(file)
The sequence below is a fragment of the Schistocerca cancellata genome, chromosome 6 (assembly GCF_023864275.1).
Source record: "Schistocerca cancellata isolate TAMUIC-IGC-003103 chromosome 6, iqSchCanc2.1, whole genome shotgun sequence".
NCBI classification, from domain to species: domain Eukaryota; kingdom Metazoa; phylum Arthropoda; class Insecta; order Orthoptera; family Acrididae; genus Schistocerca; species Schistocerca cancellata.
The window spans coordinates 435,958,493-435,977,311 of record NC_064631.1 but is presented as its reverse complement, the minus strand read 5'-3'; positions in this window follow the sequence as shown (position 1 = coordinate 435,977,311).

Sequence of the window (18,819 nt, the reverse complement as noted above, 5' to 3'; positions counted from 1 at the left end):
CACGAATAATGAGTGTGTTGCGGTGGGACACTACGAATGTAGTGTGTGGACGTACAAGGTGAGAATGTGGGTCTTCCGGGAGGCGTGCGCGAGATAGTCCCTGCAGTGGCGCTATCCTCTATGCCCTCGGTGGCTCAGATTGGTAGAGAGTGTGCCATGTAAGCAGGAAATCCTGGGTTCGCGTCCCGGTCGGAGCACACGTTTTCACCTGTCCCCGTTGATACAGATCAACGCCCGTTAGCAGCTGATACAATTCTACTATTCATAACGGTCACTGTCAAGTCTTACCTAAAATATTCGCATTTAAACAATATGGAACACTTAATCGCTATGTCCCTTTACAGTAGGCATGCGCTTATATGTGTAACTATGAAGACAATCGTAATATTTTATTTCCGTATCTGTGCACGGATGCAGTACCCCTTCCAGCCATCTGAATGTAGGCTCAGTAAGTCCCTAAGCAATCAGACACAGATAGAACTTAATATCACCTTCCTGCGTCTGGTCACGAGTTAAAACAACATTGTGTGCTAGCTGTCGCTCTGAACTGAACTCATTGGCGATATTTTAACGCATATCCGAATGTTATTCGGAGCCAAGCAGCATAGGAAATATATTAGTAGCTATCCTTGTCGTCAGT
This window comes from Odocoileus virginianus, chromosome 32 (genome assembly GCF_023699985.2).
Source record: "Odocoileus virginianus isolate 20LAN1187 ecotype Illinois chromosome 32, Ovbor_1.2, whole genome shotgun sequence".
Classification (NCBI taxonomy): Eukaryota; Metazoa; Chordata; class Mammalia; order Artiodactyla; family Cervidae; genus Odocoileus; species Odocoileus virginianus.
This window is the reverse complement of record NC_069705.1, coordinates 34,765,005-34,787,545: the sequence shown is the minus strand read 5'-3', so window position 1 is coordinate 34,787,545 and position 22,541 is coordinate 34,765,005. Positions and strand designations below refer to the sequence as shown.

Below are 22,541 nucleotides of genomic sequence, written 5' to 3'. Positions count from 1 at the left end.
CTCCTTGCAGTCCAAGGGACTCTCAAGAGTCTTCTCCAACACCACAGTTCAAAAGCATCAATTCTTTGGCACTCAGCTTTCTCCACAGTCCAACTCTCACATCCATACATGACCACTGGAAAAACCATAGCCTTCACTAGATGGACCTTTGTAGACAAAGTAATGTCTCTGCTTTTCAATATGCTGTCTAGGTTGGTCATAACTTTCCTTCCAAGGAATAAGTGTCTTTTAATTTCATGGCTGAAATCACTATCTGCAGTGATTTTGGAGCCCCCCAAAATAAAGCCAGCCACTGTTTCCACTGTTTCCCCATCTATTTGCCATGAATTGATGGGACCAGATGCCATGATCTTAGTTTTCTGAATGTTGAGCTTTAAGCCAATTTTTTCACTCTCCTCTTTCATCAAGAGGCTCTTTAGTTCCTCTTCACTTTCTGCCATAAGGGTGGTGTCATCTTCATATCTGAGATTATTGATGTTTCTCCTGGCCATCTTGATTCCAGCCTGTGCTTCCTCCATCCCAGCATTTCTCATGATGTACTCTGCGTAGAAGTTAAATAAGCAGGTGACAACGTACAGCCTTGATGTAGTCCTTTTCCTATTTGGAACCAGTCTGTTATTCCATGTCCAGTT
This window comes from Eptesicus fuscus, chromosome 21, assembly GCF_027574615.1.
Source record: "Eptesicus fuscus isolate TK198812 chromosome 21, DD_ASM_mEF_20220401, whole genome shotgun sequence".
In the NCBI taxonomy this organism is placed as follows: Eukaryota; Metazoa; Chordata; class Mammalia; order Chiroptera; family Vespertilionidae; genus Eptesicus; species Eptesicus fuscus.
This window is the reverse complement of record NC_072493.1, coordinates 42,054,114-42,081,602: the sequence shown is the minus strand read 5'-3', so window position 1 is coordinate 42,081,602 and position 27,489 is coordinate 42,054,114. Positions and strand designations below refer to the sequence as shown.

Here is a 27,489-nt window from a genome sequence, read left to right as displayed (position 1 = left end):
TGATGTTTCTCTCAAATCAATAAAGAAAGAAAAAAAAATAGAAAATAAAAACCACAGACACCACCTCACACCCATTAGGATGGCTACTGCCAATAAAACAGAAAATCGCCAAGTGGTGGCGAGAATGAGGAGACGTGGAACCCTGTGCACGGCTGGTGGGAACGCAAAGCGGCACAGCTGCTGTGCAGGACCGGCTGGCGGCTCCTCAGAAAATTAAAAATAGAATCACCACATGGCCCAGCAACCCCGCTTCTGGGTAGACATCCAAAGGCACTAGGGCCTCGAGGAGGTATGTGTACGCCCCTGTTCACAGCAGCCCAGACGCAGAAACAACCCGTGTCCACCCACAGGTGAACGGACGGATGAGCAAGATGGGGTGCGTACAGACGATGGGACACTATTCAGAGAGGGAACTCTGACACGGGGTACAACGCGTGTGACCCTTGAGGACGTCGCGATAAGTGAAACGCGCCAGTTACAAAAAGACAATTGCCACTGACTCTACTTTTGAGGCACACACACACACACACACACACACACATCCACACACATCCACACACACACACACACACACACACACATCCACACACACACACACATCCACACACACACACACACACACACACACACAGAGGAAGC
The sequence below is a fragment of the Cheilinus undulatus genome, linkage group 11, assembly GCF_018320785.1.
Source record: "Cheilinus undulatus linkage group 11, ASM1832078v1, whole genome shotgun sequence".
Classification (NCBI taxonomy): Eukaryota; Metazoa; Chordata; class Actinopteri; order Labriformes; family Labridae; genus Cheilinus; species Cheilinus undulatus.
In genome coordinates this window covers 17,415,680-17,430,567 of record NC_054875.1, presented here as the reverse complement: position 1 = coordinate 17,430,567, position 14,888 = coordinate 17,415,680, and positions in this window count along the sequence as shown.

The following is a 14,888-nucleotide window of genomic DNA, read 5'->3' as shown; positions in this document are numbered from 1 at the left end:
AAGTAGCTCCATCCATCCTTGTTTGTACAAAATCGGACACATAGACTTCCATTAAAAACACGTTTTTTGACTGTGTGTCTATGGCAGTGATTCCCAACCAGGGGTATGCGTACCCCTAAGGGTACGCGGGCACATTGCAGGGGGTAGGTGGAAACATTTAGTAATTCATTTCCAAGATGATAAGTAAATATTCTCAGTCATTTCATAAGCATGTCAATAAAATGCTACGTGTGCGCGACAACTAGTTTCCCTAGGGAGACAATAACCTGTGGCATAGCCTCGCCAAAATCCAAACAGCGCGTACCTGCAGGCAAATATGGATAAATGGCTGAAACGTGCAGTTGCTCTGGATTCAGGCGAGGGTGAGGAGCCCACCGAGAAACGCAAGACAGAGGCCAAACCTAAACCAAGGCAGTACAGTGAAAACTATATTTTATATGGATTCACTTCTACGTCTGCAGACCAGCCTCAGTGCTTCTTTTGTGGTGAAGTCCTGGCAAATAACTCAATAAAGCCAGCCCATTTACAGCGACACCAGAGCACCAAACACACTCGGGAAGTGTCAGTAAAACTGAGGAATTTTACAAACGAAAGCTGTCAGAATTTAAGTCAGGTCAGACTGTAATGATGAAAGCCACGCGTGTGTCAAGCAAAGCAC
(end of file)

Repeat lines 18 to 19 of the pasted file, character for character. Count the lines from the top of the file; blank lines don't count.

TGATGTTTCTCTCAAATCAATAAAGAAAGAAAAAAAAATAGAAAATAAAAACCACAGACACCACCTCACACCCATTAGGATGGCTACTGCCAATAAAACAGAAAATCGCCAAGTGGTGGCGAGAATGAGGAGACGTGGAACCCTGTGCACGGCTGGTGGGAACGCAAAGCGGCACAGCTGCTGTGCAGGACCGGCTGGCGGCTCCTCAGAAAATTAAAAATAGAATCACCACATGGCCCAGCAACCCCGCTTCTGGGTAGACATCCAAAGGCACTAGGGCCTCGAGGAGGTATGTGTACGCCCCTGTTCACAGCAGCCCAGACGCAGAAACAACCCGTGTCCACCCACAGGTGAACGGACGGATGAGCAAGATGGGGTGCGTACAGACGATGGGACACTATTCAGAGAGGGAACTCTGACACGGGGTACAACGCGTGTGACCCTTGAGGACGTCGCGATAAGTGAAACGCGCCAGTTACAAAAAGACAATTGCCACTGACTCTACTTTTGAGGCACACACACACACACACACACACACACATCCACACACATCCACACACACACACACACACACACACACATCCACACACACACACACATCCACACACACACACACACACACACACACACAGAGGAAGC
The sequence below is a fragment of the Cheilinus undulatus genome, linkage group 11, assembly GCF_018320785.1.